Prussian blue staining results (Figure 7), illustrated the targeting effect and SPIONs uptake of functionalized particles (SPIONs-C595) on the cellular uptake behavior.

MR images of studied animals which are shown in Figure 9, demonstrated that the reduction of signal intensity were 56% and 10% for SPIONs-C595 and Nanomag-D-SPIO, respectively. The results of biodistribution study suggested that SPIONs-C595 may be potentially used as nanoparticle contrast agent in MR imaging. The conjugated nanoparticles affinity for OVCAR3 cell lines was five times higher than that of non-conjugated nanoparticles. Both MR imaging and ICP-AES results showed significant preferential uptake of the SPIONs-C595 nanoparticles by human ovarian cells (OVCAR3) as compared to the other studied organs (Figure 10). In vivo results also showed that tumor uptake of SPIONs-C595 was about two times higher than the other organs. The biodistribution of nanosized agents in mice showed dramatic uptake in reticuloendothelial system after 24 h postinjection, and this maybe due to their large particle size. Of course, the physiochemical properties of synthesized SPIONs such as coating, particle size, and morphology are important in determining their in vivo distribution [20].

Moreover, due to significant uptakes of nanoparticles in liver and spleen and their fast clearance from other organs, these results suggest that this nanosized probe could be suitable for use as target agents for the detection of liver and spleen tumors.

The present results are essential for developing SPIONs as a potential contrast agent delivery technique for ovarian cancer. Such a technique will facilitate the use of multimodality imaging techniques, including ultrasound, PET, and single positron emission computed tomography (SPECT) hence improving the ability and the efficacy of early diagnosis.

5. Conclusions

The novel MR imaging nanosized probe used in this study was prepared with an mAb C595 conjugated to SPIONs to target the MUC1 receptor expressed by most of ovarian cancer cells.

Findings of the present study showed that, functionalization of SPIONs-C595 to the MUC1-expressing cells is achievable both in vitro and in vivo. The results of flow cytometry, Prussian blue staining, signal intensity, biodistribution and measurement of iron uptake by cells showed high targeting and affinity of SPIONs-C595 to MUC1 positive ovarian cancer cells (OVCAR3). Overall, results demonstrated high sensitivity of synthesized nanoprobe as MR imaging contrast agent for the detection of ovarian cancer cells. Of course, more study is needed for confirming the results using of PET as an alternative method of molecular imaging.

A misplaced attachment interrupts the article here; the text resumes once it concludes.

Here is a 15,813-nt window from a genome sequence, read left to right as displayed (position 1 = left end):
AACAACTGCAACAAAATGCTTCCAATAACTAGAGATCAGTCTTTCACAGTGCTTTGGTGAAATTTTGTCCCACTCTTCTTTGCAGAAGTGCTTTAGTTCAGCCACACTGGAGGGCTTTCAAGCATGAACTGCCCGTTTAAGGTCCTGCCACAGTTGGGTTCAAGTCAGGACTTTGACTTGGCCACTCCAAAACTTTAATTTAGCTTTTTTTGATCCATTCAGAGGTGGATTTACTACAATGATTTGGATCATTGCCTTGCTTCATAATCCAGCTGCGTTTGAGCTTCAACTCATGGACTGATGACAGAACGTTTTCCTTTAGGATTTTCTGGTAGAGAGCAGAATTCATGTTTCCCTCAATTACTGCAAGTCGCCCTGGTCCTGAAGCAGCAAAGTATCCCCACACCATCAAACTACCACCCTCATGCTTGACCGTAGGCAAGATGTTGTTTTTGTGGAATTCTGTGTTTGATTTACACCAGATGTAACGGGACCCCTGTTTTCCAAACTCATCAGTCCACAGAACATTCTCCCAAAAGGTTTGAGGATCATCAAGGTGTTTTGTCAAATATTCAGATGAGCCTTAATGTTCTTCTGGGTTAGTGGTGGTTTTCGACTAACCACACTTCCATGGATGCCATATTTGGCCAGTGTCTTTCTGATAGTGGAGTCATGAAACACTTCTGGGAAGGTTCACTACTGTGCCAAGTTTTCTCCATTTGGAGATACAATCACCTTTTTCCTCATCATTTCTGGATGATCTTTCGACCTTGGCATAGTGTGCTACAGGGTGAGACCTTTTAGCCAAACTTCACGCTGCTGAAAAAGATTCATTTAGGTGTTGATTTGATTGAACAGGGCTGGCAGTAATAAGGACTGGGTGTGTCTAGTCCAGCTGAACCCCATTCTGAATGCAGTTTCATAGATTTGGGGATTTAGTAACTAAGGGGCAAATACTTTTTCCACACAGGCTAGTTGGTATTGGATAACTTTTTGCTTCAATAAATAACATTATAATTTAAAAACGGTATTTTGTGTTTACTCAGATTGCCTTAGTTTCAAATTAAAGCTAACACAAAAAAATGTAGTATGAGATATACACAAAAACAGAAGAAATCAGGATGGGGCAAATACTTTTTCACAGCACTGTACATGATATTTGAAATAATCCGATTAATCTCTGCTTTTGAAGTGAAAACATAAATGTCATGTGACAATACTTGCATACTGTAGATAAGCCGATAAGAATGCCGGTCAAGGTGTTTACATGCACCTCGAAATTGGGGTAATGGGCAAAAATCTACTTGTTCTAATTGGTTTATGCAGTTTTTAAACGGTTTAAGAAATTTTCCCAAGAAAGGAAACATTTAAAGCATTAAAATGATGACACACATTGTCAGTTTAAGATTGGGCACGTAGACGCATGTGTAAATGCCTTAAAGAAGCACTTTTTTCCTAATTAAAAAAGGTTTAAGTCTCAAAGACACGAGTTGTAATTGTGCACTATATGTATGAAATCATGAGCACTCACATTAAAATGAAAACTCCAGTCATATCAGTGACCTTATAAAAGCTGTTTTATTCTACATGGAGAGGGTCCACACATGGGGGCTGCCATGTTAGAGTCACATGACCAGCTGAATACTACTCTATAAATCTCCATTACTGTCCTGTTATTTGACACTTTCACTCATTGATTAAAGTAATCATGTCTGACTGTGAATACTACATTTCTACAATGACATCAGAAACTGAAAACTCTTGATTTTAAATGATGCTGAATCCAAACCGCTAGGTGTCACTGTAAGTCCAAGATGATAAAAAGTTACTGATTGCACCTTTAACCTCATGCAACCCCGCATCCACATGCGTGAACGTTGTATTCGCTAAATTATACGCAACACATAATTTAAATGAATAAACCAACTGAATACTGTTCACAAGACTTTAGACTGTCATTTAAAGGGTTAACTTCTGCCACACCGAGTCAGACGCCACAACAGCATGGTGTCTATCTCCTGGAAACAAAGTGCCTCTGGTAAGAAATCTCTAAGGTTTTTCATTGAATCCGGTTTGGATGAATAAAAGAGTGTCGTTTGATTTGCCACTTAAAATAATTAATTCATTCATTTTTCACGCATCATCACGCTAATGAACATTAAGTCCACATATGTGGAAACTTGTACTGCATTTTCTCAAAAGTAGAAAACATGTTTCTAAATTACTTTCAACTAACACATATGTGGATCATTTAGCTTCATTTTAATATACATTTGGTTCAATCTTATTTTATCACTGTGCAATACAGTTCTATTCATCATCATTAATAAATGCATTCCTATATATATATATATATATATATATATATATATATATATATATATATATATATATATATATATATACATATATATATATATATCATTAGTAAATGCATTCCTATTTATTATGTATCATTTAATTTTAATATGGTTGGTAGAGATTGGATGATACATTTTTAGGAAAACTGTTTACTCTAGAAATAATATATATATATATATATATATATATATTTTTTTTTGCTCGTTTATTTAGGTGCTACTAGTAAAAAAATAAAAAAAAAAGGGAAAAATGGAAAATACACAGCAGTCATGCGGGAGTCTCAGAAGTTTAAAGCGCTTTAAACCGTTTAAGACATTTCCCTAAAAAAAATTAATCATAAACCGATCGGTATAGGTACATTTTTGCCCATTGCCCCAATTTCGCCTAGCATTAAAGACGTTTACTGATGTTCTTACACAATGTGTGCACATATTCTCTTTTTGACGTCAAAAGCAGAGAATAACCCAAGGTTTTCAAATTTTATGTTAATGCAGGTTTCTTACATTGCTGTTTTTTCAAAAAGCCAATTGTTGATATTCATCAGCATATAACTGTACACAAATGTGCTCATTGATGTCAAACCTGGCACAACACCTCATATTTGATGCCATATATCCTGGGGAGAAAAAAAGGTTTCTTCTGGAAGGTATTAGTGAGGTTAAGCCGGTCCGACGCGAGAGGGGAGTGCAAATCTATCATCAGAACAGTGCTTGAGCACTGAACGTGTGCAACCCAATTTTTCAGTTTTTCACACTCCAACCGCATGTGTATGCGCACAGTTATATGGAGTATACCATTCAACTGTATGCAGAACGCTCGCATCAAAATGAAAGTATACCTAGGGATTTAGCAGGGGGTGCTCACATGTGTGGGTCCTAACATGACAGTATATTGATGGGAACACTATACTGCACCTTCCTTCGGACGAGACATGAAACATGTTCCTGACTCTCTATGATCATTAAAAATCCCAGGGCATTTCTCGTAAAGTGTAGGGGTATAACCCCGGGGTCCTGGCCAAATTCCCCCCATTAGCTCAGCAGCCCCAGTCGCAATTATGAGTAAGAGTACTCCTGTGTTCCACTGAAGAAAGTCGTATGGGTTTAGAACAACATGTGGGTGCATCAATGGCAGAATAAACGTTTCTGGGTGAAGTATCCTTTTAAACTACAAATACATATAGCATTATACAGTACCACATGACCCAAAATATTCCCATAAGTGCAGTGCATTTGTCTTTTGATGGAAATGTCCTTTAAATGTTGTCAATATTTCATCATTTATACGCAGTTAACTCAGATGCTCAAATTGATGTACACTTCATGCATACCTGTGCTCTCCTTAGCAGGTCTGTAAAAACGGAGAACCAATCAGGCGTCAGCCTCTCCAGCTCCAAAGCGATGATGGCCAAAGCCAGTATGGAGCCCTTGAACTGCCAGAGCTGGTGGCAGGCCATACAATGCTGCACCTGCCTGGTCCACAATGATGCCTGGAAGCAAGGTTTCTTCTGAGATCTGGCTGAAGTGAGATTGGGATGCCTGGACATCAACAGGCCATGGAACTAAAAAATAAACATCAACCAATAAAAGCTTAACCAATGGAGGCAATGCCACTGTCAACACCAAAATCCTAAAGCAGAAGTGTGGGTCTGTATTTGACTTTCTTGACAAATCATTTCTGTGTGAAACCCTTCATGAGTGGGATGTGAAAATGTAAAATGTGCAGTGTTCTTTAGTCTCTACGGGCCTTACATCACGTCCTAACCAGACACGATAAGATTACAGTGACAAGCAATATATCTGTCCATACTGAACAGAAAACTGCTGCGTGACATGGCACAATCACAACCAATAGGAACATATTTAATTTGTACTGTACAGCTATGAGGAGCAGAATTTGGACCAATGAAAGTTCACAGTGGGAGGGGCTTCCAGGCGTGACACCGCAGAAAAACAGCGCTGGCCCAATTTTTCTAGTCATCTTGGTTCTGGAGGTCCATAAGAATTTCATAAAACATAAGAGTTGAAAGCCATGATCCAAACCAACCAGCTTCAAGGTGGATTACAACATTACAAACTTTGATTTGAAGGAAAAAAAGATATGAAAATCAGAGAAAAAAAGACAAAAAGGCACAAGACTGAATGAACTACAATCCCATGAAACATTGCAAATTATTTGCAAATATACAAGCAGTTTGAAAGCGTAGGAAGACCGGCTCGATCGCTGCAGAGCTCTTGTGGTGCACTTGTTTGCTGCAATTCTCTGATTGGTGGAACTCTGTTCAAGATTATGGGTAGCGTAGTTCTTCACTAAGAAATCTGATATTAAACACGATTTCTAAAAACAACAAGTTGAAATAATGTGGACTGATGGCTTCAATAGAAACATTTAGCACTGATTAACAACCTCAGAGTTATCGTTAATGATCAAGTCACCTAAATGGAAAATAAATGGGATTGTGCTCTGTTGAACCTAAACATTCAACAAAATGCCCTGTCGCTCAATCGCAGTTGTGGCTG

http://dx.doi.org/10.1155/2013/609151

Conflict of Interests

The authors declare that they have no conflict of interest.

Acknowledgment

This work was supported by Council of Research of Isfahan University of Medical Sciences, Isfahan, Iran (Grant no. 189018).

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Daryoush Shahbazi-Gahrouei (1) and Mohammad Abdolahi (2)

(1) Department of Medical Physics and Medical Engineering, School of Medicine, Isfahan University of Medical Sciences, Isfahan, Iran

(2) Department of Medical Physics and Radiation Technology, School of Paramedical Sciences, Bushehr University of Medical Sciences, Bushehr, Iran

Correspondence should be addressed to Daryoush Shahbazi-Gahrouei; shahbazi@med.mui.ac.ir

Received 5 August 2013; Accepted 1 September 2013

Academic Editors: A. Ciarmiello and B. Schaller
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Title Annotation:Research Article
Author:Shahbazi-Gahrouei, Daryoush; Abdolahi, Mohammad
Publication:The Scientific World Journal
Article Type:Report
Date:Jan 1, 2013